Malawi continues to suffer deficits in almost all areas of energy as demand continues to outpace supply, the second Malawi Growth and Development Strategy (MGDS II) review report has shown.
This is despite government, through the MGDS II, moving towards solving energy problems in the country.
According to the MGDS II report, lack of equipment and technical know-how, low investments in off-grid electricity technologies and low levels of adoption of alternative sources of energy have constrained the sector.
During MGDS II implementation from 2011 to 2016, government focused on the liberalisation of the exchange rate, reintroduction of the automatic pricing mechanism and allowing for full pass-through from international prices to local pump prices, a development which resulted in rising prices of fuel on the local market.
With regards to the power sub-sector, government has also literally failed to meaningfully increase electricity access to the people. Electricity penetration is at a paltry 10 percent, which is the lowest in the region and the world.
Although there was an addition 64 megawatts (MW) from phase II of Kapichira Hydropower plant, the report indicates that capacity still remains lower than peak demand; hence, persistent power outages.
The report suggests that Malawi needs to diversify from hydro-electricity and Shire River, transform the Rural Electrification Fund into a fully-fledged Energy Fund to fund power development.
Further to that, the review report suggests the adoption of measures for efficient implementation of energy policy and scaling up investments in off-grid electricity to reach all rural social services, remote rural areas and poor households.
A local development partner in the energy sector, Community Energy Malawi (CEM), believes the country has done little to promote renewable energy technologies to tap into other available sources such as solar, geothermal and municipal wastes.
The firm’s country director Edgar Bayani noted that the country has not strengthened efforts to understand why it has failed.
He said: “Since 1964, the country’s electricity generation capacity has stood at around 351.1MW before it was upgraded to 361MW after combining the newly-installed 10MW and six megawatts diesel plants in Lilongwe and Mzuzu respectively.
“This signifies that Escom has done little to diversify its energy generation sources to increase available power for Malawians and their industries.”
Weighing in on the same, Chikumbusko Kaonga, senior lecturer in environmental sciences at the Polytechnic, a constituent college of the University of Malawi, said time has come for Malawi to diversify its energy sector.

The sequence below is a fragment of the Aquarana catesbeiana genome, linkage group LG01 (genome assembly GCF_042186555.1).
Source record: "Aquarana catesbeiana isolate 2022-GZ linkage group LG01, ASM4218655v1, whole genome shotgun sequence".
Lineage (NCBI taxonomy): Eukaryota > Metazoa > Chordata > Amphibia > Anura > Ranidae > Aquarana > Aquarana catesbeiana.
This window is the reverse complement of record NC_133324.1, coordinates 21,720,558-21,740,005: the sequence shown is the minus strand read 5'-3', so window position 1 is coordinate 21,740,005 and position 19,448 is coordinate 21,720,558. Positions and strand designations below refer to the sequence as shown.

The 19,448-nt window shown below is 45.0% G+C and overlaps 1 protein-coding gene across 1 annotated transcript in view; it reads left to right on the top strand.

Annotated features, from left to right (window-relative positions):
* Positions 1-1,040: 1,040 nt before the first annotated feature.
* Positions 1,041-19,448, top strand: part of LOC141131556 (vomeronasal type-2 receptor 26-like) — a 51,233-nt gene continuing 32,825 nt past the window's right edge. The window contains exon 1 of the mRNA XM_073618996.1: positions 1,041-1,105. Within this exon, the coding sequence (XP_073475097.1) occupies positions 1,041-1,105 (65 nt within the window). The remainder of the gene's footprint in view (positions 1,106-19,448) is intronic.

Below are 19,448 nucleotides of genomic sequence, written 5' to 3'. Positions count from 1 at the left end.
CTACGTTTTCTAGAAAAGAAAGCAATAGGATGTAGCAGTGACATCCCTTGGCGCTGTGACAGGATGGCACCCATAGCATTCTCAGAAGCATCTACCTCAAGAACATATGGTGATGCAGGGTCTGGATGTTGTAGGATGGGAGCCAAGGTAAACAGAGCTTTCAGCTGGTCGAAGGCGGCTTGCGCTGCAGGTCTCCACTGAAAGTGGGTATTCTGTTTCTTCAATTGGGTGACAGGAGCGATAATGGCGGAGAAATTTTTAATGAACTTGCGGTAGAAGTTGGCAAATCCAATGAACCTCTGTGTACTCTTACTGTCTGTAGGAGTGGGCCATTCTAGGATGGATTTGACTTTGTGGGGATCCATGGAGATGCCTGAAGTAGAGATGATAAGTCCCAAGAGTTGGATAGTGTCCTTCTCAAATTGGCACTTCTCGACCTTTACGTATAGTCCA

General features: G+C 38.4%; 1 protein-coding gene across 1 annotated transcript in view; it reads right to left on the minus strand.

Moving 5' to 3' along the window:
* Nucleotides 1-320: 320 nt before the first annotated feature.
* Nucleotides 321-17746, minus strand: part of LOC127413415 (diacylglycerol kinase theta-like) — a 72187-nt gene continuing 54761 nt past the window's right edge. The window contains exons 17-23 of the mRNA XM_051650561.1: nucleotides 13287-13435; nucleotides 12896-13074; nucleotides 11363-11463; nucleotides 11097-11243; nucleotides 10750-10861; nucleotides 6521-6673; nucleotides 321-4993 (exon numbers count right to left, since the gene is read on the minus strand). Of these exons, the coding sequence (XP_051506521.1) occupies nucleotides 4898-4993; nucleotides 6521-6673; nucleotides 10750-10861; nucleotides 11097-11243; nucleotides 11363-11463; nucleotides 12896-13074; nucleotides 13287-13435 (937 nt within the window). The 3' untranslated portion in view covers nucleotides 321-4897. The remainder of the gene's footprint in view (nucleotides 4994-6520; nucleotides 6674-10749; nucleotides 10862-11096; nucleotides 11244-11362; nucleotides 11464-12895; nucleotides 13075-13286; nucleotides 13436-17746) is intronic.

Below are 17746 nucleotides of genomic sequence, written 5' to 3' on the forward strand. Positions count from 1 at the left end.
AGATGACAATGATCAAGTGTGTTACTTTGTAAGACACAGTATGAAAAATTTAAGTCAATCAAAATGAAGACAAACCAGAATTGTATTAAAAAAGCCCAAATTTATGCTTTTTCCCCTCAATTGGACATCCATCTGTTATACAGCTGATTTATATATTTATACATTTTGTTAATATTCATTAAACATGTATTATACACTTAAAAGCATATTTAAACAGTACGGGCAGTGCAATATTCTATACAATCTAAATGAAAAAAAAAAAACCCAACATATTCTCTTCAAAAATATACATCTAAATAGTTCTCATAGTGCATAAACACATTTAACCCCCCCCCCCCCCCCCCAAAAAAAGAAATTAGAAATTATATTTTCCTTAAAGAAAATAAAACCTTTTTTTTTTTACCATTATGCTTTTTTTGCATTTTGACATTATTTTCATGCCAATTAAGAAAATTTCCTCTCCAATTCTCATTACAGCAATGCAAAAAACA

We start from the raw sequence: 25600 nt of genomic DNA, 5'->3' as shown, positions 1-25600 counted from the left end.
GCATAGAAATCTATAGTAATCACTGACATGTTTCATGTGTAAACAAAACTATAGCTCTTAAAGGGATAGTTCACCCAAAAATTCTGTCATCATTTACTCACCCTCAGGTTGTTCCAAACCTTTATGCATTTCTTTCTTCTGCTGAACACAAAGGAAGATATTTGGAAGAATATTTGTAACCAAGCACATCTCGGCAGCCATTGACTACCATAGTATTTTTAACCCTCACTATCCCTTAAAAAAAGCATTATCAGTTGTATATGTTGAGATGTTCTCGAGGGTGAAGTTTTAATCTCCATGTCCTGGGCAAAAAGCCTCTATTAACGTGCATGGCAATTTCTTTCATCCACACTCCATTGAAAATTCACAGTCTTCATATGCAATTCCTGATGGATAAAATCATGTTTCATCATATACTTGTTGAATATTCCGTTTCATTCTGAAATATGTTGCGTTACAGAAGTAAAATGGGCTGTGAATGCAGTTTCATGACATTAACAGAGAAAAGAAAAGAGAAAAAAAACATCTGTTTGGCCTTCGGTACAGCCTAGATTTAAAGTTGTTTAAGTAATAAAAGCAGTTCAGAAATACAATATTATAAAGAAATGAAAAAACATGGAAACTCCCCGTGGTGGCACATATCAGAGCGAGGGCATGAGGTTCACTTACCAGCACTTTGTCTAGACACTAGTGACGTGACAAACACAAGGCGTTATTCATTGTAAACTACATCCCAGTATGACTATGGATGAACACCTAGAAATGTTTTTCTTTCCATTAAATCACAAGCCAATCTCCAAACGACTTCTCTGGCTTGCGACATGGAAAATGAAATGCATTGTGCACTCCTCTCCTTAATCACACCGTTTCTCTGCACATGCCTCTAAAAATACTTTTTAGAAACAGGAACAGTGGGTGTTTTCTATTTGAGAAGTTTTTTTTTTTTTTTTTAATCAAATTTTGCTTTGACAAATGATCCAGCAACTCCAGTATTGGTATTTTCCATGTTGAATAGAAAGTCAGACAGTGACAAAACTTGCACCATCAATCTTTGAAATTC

He said Malawi stands on a dangerous path due to climatic factors that continue to threaten the availability of enough water for electricity generation.
“Malawi needs to diversify its power sources further. Hydro-electricity in our country relies on Shire River and we have been having problems each year.
Although it looks as if it is impossible [for the Shire River or Lake Malawi to dry up], both of them can dry up.
“In actual fact, there is a record that in the early 1900s, Shire River stopped flowing for close to 18 years before it resumed. At the rate which the environment is being destroyed, there is a realistic chance for that happening again,” he said.
Kaonga said there is need for alternative sources of energy, stressing that apart from solar energy, there is need to start generating electricity from coal.
“We can also supplement hydro-electricity by allowing people or organisations to generate electricity from the water falls on a number of rivers that we have.
“Government can easily work out how exactly this can be done such as giving licences to people and organisations to operate at a fee,” he said.
Grain Malunga, who once served as Minister of Natural Resources, Energy and Mining said on Tuesday the energy sector can improve if the country ventures into regional integration.
He said: “Malawi isolated itself from regional partners. Our neighbouring Tanzania, Zambia, Zimbabwe and Mozambique were connected to Cahora Bassa long time, but because we thought rains would suffice our needs for a long time here we are.
“What we need to do now is to go into regional integration. Once we integrate with our regional neighbours, we will not lose out from what is happening in the region in terms of energy as we will be able to share the energy sources.”
Currently, Electricity Supply Corporation of Malawi (Escom) has been split into two entities. n